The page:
Re:Better Audio Speakers, Mics, Ultrasound, Sonar? (1)

Jurily (900488) | more than 4 years ago | (#29880955)

I'm not sure what applications extremely high frequency vibrations have,

Do you have a CPU?

Re:Better Audio Speakers, Mics, Ultrasound, Sonar? (1)

Dragonslicer (991472) | more than 4 years ago | (#29882419)

Do you have a CPU?

No, why do you ask?

Re:Better Audio Speakers, Mics, Ultrasound, Sonar? (-1, Flamebait)

u38cg (607297) | more than 4 years ago | (#29881369)

I'm not sure what applications extremely high frequency vibrations have

But it didn't stop you rabbitting your ill-informed speculation for the rest of your post, did it? Egads, if you are not familiar with the basic properties of waves in general and acoustic waves in particular, why would you pollute the network with your ignorant ravings? Be quiet.

Re:Better Audio Speakers, Mics, Ultrasound, Sonar? (1)

Maxmin (921568) | more than 4 years ago | (#29892849)

Ah, that's rich - empty ranting about naive speculation, with the added bonus of stentorian patronization! You forgot to toss in a "better to keep ones mouth shut and be thought a fool than to ..."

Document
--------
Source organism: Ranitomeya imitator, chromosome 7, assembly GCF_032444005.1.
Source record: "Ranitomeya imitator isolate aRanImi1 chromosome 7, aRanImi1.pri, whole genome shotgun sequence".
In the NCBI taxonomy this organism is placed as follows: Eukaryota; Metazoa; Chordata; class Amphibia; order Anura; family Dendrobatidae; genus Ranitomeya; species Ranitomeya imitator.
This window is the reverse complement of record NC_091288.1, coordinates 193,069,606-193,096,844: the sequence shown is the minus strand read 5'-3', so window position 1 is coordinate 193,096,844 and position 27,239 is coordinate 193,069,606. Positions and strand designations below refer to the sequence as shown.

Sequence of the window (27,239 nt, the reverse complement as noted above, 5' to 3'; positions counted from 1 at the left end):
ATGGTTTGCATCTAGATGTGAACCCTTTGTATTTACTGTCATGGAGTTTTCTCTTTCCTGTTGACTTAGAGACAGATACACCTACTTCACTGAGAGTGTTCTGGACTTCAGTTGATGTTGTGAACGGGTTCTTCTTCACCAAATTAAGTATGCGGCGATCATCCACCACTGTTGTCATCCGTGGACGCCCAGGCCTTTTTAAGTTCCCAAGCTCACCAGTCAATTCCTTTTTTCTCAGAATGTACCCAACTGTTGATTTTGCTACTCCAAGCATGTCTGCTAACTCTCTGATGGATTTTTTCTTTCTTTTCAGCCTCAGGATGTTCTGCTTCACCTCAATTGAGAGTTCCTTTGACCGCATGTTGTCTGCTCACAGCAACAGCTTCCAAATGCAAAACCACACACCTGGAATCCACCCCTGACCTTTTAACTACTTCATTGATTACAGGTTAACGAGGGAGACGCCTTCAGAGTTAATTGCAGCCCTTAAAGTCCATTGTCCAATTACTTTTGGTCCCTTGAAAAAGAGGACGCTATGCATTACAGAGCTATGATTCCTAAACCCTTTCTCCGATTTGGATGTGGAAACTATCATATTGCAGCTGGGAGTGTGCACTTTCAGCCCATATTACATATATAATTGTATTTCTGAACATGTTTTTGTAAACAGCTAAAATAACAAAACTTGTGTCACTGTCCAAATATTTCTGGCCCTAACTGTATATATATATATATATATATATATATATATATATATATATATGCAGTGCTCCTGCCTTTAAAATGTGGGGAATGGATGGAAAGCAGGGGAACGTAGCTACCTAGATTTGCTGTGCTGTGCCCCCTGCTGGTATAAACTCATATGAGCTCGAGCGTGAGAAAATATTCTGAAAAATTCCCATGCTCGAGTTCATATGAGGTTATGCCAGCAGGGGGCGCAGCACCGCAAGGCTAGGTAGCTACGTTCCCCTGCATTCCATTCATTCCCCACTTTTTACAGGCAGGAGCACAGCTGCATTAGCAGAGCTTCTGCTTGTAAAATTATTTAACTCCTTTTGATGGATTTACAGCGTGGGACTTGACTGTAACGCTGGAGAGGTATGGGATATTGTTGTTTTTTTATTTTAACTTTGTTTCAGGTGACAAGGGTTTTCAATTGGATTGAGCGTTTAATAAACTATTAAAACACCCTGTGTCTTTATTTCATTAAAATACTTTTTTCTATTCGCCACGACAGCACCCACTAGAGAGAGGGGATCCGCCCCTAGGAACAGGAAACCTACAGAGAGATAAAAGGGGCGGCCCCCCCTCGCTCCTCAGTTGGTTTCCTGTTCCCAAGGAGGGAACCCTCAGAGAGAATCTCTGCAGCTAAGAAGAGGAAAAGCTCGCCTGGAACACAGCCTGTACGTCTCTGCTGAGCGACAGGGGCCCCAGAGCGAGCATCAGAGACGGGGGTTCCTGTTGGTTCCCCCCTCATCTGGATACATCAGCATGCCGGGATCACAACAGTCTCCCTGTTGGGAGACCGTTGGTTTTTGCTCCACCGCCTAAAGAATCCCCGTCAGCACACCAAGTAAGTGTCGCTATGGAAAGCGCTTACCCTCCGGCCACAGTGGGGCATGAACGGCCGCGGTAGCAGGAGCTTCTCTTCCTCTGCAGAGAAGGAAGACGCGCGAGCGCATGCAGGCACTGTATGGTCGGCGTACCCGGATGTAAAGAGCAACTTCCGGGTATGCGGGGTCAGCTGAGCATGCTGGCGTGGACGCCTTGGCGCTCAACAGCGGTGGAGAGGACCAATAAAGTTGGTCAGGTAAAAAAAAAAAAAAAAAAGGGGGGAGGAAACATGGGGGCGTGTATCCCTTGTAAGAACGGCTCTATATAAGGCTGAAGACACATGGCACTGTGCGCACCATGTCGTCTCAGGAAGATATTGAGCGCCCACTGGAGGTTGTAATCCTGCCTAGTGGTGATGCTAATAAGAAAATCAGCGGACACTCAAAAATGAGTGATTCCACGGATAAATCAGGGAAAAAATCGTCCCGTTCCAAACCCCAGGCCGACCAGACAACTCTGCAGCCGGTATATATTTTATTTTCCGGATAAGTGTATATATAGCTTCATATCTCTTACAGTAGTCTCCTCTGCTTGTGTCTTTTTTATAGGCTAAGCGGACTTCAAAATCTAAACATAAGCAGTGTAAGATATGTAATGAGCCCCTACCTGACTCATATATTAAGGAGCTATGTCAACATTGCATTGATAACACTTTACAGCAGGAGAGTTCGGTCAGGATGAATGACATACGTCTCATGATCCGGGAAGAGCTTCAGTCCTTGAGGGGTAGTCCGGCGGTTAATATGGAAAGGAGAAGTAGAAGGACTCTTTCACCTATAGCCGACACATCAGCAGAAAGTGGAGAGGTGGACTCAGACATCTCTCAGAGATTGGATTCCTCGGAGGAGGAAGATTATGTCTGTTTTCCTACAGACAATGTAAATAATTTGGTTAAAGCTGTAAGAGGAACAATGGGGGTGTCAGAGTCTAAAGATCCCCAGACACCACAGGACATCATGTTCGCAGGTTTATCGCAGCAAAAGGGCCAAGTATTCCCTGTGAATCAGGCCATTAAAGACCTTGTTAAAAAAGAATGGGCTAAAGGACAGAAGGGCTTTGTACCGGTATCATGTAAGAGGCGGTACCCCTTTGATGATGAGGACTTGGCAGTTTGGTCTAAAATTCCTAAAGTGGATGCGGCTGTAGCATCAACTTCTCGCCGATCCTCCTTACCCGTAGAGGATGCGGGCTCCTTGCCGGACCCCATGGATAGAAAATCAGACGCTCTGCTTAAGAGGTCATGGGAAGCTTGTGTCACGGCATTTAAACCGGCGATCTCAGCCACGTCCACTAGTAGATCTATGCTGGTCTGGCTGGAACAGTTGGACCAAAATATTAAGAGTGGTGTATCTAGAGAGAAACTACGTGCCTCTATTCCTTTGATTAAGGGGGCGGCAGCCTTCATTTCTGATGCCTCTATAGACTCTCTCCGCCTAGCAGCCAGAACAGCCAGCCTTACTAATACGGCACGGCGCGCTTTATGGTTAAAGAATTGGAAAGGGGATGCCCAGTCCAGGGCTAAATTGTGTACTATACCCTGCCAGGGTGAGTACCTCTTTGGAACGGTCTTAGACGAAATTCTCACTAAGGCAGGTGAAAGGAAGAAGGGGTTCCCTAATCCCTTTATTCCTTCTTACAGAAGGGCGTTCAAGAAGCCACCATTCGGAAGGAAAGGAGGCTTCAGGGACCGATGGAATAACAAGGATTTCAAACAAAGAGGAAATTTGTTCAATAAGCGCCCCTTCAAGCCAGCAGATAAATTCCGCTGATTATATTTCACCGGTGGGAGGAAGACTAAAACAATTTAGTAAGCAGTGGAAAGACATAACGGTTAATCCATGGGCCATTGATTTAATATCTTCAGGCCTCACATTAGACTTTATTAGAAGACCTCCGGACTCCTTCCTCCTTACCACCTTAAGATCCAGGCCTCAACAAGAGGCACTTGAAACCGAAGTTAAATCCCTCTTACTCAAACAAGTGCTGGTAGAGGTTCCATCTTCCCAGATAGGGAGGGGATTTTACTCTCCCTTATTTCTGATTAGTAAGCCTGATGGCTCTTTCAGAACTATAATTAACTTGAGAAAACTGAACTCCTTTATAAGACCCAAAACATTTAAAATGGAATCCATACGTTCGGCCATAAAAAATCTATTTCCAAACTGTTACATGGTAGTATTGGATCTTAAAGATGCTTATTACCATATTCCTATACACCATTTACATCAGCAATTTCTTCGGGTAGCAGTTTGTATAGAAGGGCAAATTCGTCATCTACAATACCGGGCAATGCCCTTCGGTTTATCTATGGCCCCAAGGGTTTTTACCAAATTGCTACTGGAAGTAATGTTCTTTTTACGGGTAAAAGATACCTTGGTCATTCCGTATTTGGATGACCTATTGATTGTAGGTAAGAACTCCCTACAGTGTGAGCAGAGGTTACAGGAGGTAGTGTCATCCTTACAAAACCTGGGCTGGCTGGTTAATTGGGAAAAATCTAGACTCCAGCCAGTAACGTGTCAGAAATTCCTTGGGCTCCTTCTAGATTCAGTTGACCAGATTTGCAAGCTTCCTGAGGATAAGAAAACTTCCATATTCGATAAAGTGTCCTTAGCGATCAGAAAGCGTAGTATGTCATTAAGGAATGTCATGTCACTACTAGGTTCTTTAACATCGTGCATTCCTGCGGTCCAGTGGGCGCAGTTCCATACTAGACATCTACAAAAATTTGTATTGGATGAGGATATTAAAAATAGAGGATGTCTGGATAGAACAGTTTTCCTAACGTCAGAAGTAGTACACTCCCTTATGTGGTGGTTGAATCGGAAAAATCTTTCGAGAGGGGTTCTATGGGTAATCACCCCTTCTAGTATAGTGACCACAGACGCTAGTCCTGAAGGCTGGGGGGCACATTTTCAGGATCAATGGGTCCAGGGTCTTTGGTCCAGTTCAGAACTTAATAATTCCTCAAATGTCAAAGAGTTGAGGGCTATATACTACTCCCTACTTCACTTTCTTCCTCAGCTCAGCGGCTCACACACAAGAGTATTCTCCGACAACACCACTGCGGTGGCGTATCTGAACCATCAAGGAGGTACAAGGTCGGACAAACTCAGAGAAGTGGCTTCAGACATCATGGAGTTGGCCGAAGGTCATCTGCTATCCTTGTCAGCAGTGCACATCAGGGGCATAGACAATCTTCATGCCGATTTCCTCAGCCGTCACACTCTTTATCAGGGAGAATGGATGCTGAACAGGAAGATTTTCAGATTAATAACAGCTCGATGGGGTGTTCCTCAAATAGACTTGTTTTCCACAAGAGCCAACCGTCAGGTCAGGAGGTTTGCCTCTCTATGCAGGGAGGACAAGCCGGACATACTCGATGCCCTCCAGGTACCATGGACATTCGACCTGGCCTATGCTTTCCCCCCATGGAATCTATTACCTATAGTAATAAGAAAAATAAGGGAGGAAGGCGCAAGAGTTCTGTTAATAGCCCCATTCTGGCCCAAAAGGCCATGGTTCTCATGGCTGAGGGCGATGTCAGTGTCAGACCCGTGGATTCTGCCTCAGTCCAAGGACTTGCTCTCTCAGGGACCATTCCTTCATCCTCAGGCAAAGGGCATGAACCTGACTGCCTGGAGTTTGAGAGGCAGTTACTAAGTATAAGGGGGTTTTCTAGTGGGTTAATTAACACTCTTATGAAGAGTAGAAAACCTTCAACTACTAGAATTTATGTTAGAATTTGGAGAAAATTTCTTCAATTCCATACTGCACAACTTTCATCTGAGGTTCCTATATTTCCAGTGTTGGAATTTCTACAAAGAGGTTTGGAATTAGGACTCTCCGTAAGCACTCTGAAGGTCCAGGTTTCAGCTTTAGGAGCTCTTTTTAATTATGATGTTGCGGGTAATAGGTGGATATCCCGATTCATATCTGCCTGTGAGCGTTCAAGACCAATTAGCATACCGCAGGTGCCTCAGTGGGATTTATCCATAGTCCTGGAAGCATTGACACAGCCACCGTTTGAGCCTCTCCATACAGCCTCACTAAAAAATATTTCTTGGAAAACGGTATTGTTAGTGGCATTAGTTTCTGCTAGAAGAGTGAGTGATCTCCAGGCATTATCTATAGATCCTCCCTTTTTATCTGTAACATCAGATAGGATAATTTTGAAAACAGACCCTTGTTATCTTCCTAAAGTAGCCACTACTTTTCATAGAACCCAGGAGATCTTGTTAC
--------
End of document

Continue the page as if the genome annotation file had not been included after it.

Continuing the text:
Egads, slashdot is so fucked up these days.

Re:Better Audio Speakers, Mics, Ultrasound, Sonar? (2, Insightful)

dontmakemethink (1186169) | more than 4 years ago | (#29881489)

I own a pair of Bose noise-canceling headphones that I enjoy, so maybe that tech would be enhanced by these crystals.

LMAO... just mod me troll... just do it before I post ad nauseam how fucking idiodic that is...

Re:Better Audio Speakers, Mics, Ultrasound, Sonar? (1)

Genda (560240) | more than 4 years ago | (#29881879)

Only if you're listening to sounds in the 10 Gigahertz range... I think that's beyond the fidelity of even Bose...

Re:Better Audio Speakers, Mics, Ultrasound, Sonar? (0)

Anonymous Coward | more than 4 years ago | (#29881939)

Would I be right in thinking that this wasn't invented by BLACKS?